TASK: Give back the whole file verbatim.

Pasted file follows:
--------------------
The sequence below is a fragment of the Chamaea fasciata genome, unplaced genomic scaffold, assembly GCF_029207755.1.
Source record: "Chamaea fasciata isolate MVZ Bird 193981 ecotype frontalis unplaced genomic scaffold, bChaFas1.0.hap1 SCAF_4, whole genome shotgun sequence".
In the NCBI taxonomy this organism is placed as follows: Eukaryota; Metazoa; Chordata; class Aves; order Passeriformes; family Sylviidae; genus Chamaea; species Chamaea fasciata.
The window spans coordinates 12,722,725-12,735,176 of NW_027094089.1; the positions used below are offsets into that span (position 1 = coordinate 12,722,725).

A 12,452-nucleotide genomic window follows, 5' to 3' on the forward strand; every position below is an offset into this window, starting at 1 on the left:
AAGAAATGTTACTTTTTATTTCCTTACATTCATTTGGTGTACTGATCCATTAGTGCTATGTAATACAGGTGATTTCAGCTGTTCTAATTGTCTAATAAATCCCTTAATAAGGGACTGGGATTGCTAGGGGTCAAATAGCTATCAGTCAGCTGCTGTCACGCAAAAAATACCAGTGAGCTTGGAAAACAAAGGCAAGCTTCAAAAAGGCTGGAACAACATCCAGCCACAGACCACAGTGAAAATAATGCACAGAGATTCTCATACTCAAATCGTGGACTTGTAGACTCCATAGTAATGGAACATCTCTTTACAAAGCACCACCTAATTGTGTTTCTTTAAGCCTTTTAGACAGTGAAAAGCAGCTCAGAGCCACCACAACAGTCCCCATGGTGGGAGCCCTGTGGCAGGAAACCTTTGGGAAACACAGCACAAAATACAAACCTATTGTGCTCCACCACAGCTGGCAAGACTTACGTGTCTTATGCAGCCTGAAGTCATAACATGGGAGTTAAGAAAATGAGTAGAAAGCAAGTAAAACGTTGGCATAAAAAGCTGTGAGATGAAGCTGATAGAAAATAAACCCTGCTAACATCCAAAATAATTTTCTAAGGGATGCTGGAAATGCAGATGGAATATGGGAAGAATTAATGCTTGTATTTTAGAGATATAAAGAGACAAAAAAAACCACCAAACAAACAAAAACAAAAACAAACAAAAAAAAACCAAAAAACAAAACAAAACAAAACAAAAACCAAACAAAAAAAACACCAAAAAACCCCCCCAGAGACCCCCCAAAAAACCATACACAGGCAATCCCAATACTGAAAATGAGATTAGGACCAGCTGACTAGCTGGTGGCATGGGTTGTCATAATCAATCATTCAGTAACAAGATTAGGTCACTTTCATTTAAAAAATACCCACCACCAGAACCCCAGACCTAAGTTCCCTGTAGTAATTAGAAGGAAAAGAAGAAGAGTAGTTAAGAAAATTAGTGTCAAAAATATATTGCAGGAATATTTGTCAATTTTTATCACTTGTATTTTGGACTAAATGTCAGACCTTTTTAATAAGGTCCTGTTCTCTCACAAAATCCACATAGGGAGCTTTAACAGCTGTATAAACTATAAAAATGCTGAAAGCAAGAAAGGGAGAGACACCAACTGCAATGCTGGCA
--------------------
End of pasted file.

The sequence below is a fragment of the Chamaea fasciata genome, unplaced genomic scaffold, assembly GCF_029207755.1.
Source record: "Chamaea fasciata isolate MVZ Bird 193981 ecotype frontalis unplaced genomic scaffold, bChaFas1.0.hap1 SCAF_4, whole genome shotgun sequence".
In the NCBI taxonomy this organism is placed as follows: Eukaryota; Metazoa; Chordata; class Aves; order Passeriformes; family Sylviidae; genus Chamaea; species Chamaea fasciata.
The window spans coordinates 12,722,725-12,735,176 of NW_027094089.1; the positions used below are offsets into that span (position 1 = coordinate 12,722,725).

A 12,452-nucleotide genomic window follows, 5' to 3' on the forward strand; every position below is an offset into this window, starting at 1 on the left:
AAGAAATGTTACTTTTTATTTCCTTACATTCATTTGGTGTACTGATCCATTAGTGCTATGTAATACAGGTGATTTCAGCTGTTCTAATTGTCTAATAAATCCCTTAATAAGGGACTGGGATTGCTAGGGGTCAAATAGCTATCAGTCAGCTGCTGTCACGCAAAAAATACCAGTGAGCTTGGAAAACAAAGGCAAGCTTCAAAAAGGCTGGAACAACATCCAGCCACAGACCACAGTGAAAATAATGCACAGAGATTCTCATACTCAAATCGTGGACTTGTAGACTCCATAGTAATGGAACATCTCTTTACAAAGCACCACCTAATTGTGTTTCTTTAAGCCTTTTAGACAGTGAAAAGCAGCTCAGAGCCACCACAACAGTCCCCATGGTGGGAGCCCTGTGGCAGGAAACCTTTGGGAAACACAGCACAAAATACAAACCTATTGTGCTCCACCACAGCTGGCAAGACTTACGTGTCTTATGCAGCCTGAAGTCATAACATGGGAGTTAAGAAAATGAGTAGAAAGCAAGTAAAACGTTGGCATAAAAAGCTGTGAGATGAAGCTGATAGAAAATAAACCCTGCTAACATCCAAAATAATTTTCTAAGGGATGCTGGAAATGCAGATGGAATATGGGAAGAATTAATGCTTGTATTTTAGAGATATAAAGAGACAAAAAAAACCACCAAACAAACAAAAACAAAAACAAACAAAAAAAAACCAAAAAACAAAACAAAACAAAACAAAAACCAAACAAAAAAAACACCAAAAAACCCCCCCAGAGACCCCCCAAAAAACCATACACAGGCAATCCCAATACTGAAAATGAGATTAGGACCAGCTGACTAGCTGGTGGCATGGGTTGTCATAATCAATCATTCAGTAACAAGATTAGGTCACTTTCATTTAAAAAATACCCACCACCAGAACCCCAGACCTAAGTTCCCTGTAGTAATTAGAAGGAAAAGAAGAAGAGTAGTTAAGAAAATTAGTGTCAAAAATATATTGCAGGAATATTTGTCAATTTTTATCACTTGTATTTTGGACTAAATGTCAGACCTTTTTAATAAGGTCCTGTTCTCTCACAAAATCCACATAGGGAGCTTTAACAGCTGTATAAACTATAAAAATGCTGAAAGCAAGAAAGGGAGAGACACCAACTGCAATGCTGGCA